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Photo Credit: Fionn O'lochlainn
When you listen to the YouTube clip of Tahirah Whittington playing the piano reduction version of the Shostakovich Cello Concerto No. 2, you know you are listening to a performer who embraces passion and integrity. Lynn Beaton, for the DSCH Journal, interviewed Whittington to find out what a young African American cellist, who plays in four cutting edge ensembles, found inviting about the too-rarely played Shostakovich opus 126. As it turns out, this had never been a question for Whittington. She told us that as a sixteen-year-old the piece jumped out at her and she knew instantly: 'This is my piece!'
[...]
'I think what pulls people to [Shostakovich's] music are those moments where there is a depth and maturity but also fear and anxiety. Those are [the] kinds of emotions that are true in a lot of people's everyday lives, and listeners can definitely sympathise and empathise with them. I think it really comes through in his music: he has tapped into that raw emotion like it's just sitting on his sleeve, and I think people really grasp it immediately.'
∼DSCH Journal - Full Article


Chicago Tribune's Theater Loop Showcase video features Travis Taylor, who plays Lancelot in Drury Lane Theatre's stage production of "Camelot," Tahirah Whittington, cellist, and Ben Johnson, Music Director and pianist. Reporter, Joel Oleksinski states: "In the beginning of the second act, Lancelot sings this love ballad, 'If Ever I Would Leave You,' to [Guenevere]. We filmed this video in our studio in Tribune Tower. Taylor is joined by Tahirah Whittington playing cello."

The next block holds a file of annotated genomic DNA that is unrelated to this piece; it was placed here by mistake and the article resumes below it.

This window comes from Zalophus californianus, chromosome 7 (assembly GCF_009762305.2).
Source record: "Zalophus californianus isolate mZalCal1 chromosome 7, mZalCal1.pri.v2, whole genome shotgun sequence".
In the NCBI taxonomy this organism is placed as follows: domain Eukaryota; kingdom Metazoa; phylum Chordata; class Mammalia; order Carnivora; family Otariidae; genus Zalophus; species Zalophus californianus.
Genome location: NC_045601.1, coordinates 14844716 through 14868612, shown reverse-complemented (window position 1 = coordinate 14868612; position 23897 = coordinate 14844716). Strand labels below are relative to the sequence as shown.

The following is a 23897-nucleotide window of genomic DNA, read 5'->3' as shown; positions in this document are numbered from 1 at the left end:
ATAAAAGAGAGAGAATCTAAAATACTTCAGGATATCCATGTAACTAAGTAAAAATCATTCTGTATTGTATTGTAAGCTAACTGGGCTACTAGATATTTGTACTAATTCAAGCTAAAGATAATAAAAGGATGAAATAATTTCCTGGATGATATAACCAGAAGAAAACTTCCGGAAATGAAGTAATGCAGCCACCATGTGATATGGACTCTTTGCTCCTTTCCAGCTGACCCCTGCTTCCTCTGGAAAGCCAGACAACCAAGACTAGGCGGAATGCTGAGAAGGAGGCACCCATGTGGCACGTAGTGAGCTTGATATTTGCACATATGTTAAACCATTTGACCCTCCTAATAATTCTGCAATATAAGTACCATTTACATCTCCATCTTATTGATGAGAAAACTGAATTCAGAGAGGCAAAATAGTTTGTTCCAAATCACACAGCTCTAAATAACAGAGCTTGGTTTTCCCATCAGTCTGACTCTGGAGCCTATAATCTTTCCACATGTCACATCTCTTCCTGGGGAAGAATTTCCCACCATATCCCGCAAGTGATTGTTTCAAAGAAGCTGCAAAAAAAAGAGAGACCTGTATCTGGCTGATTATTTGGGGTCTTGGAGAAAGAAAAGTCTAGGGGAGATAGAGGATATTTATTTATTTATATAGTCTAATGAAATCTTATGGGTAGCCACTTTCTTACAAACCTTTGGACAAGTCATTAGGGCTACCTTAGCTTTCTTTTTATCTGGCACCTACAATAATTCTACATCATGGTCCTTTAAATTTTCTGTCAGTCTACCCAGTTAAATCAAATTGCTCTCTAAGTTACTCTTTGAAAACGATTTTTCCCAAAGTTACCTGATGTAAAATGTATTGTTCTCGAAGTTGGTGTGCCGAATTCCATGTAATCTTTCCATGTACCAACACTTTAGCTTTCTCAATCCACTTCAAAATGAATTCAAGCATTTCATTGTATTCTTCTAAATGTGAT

∼Chicago Tribune - Full Article


"I didn't know a cello could do that," exclaimed a woman in the audience after Tahirah Whittington's virtuosic, soulful rendition of "Perpetual Motion" from Coleridge-Taylor Perkinson's "Lamentations," a suite for solo cello.
∼The New York Times - Full Article


In a recent interview with this publication, cellist Tahirah Whittington told us: "When someone comes to one of my concerts, I want them to know that I have a sincere passion for the music that I play." On Saturday, December 11th as part of Lorain County Community College's Studio Theatre Signature Series, Whittington made good on that statement, and delivered passionate performances of six works for solo cello that encompassed a variety of musical styles.
∼ClevelandClassical.com - Full Article


Quinton Morris, a violinist who performs with Whittington in the Young Eight, calls her one of the best cellists in the country. "We're talking about someone whose name was on the preliminary ballot for the Grammy Awards, someone who's played Carnegie Hall and tours around the world. She brings her professional expertise and her valuable artistic style to the Young Eight. "When I think of Tahirah, I think of peace and serenity. She's a rock. She keeps everyone together," Morris said. "She eats and breathes the music. As a violinist, that is someone I want to play with."
∼The Florida Times-Union - Full Article


Whittington knows how to project the essence of the music with direct and sensitive assurance. Although an entire evening of solo pieces might seem limited in color and style, Whittington chose such disparate music that each score came across with a distinctive profile.
∼Cleveland.com - Full Article


Tahirah performs for Dancer Choreographer Bill T. Jones' "The Table Project"
∼The New York Times - Full Article


The program was full of virtues. All three works were performed to live music, two to ambitious contemporary scores: Coleridge-Taylor Perkinson's "Lamentations" for solo cello, beautifully played by Tahirah Whittington...
∼The New York Times - Full Article